A Pablo Picasso painting valued today at up to $200 million was sold for a song by a Jewish couple desperate to flee the Nazis in 1938 — and now the heirs want it back from the Solomon R. Guggenheim Foundation.
Plot 1904 called “The Ironing Woman” (La repasseuse) It was given to the Guggenheim Museum decades ago by the art dealer who paid a paltry $1,552 to desperate Carl and Rosie Adler to escape the Holocaust, according to a lawsuit filed in Manhattan Supreme Court on Friday.
Five of the current couple’s heirs argue: “Adler would not have disposed of the painting at the time and price that he did, but because of the Nazi persecution to which he and his family were subjected and will continue to be subjected.” And some of them are great-grandchildren.
“The painting is currently in the wrongful possession of the Guggenheim” and the foundation has refused to relinquish it, the relatives have charged in the legal papers, which seek either the painting or its estimated value of $100 million to $200 million.
Married father of three, Karl Adler was chairman of the largest leather manufacturer in Europe when Adolf Hitler and the Nazis came to power.
He had purchased “Woman Ironing” in 1916, from the then famous Munich gallery owner Heinrich Thannhauser.
“In 1933, the establishment of the Nazi regime in Germany shattered their lives,” the court’s heirs said in court papers, recounting how Hitler swiftly enacted and enforced laws designed to strip Jews of their assets, destroying their social and business lives.
Adler initially discovered Picasso was selling to raise money for the escape, at the time looking for $14,000, according to the lawsuit. That amount was worth about $300,000 today.
It didn’t sell, and by 1937 Jews in Germany, including Adler, were stripped of their jobs by the Nazis. The family fled the country in June 1938, but instead of going straight to Argentina as planned, they were forced to hop around Europe while paying Nazi “flying taxes” and buying expensive short-term visas. In 1940 when they finally made it to South America.
The Adlers needed large sums of cash simply to obtain short-term visas during their exile in Europe. Unable to work, on the run, and not knowing what the future would hold for them, the Adlers had to liquidate what they could to collect as much cash as they could quickly,” according to court papers.
This meant eventually selling Picasso to Heinrich Thanhauser’s son, Justin, in October 1938, for $1,552—about $32,000 in today’s dollars.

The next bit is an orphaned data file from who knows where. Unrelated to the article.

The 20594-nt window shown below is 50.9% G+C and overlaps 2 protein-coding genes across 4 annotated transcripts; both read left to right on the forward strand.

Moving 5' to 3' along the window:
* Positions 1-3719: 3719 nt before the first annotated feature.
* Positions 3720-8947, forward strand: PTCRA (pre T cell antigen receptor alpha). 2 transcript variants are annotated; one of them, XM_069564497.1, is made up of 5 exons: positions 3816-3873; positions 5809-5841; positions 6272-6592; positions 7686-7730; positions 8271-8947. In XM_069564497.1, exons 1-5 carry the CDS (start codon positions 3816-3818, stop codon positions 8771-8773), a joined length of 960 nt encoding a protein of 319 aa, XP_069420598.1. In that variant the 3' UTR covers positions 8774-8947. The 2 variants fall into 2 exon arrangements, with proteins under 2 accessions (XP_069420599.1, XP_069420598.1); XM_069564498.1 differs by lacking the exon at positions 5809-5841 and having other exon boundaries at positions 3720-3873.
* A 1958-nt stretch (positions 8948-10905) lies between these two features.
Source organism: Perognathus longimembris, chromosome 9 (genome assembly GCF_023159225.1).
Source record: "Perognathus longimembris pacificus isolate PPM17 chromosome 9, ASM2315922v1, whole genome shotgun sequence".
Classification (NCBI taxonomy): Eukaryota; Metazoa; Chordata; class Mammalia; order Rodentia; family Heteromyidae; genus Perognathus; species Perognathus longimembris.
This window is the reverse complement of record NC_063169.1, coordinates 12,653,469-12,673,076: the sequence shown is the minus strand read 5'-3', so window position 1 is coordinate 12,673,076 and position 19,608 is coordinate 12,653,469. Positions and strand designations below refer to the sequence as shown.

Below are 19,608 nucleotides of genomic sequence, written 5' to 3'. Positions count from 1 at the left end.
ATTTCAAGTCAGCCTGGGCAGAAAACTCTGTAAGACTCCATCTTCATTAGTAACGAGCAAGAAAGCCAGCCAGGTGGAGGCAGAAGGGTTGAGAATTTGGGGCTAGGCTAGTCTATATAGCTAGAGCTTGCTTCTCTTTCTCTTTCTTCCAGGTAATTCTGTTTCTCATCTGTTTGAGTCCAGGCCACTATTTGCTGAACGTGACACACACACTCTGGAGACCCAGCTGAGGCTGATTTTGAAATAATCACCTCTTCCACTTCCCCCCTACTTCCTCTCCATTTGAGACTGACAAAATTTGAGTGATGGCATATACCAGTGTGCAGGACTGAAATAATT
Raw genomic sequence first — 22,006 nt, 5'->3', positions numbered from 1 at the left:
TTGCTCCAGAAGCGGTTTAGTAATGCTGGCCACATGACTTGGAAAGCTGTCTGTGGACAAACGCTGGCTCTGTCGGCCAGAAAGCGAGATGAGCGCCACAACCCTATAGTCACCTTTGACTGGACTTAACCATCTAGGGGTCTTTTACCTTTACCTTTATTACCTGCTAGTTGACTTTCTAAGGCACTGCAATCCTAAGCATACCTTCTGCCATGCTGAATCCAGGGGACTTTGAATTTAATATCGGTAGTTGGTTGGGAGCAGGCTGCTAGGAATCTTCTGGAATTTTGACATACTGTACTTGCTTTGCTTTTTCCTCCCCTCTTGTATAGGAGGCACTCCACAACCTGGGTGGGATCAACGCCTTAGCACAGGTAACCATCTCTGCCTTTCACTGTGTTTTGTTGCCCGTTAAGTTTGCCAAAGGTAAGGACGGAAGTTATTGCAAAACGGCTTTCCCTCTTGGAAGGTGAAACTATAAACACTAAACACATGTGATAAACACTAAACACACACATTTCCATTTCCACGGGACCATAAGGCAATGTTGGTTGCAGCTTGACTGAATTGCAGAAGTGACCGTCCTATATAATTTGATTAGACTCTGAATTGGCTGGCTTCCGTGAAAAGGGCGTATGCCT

“Thannahauser was buying similar masterpieces from other German Jews who were fleeing Germany and profiting from their plight. Thannhauser was well aware of the plight of Adler and his family, and that, in the absence of Nazi persecution, Adler would never have sold the painting when he made that price,” the heirs alleged in the legal suit. .
“Had Karl and Rosie not fled when they did, they would undoubtedly have suffered an even more tragic fate at the hands of the Nazis,” the suit reads.
Rosie Adler died in 1946 in Buenos Aires at the age of 68, while 85-year-old Carl died in 1957 during a visit to his homeland. Neither Carl nor his children realized they could make a claim for the painting “which they mistakenly believed Tannhauser had lawfully acquired,” the heirs argued.
The great-grandchildren, including California attorney Thomas Bennigson, and about 10 nonprofits named in the will of one of Adler’s children are part of the lawsuit, which cites The Holocaust Art Recovery Act of 2016 As reasons for returning artwork.
This isn’t the first time Bennigson has been around Keep track of his family’s stolen artwork. In 2009, he won an award $6.5 million settlement from the Chicago collector which ended with Picasso’s 1922 painting “Femme en blanc” (Woman in White), which belonged to his mother, Carlotta – daughter of Carl and Carl Rosie.
Thanhauser later emigrated to New York and eventually gifted his art collection, including “Woman Ironing”, to the Guggenheim Museum upon his death in 1976.
The Adler family first contacted the Guggenheim about “Woman Ironing” in 2017, but the foundation refused to return the “unique and irreplaceable” painting, they claimed.
“It is unfair and unconscionable [the Guggenheim] to continue to benefit from the retention of the painting without payment,” according to the suit.
The Guggenheim Foundation did not immediately return a message seeking comment.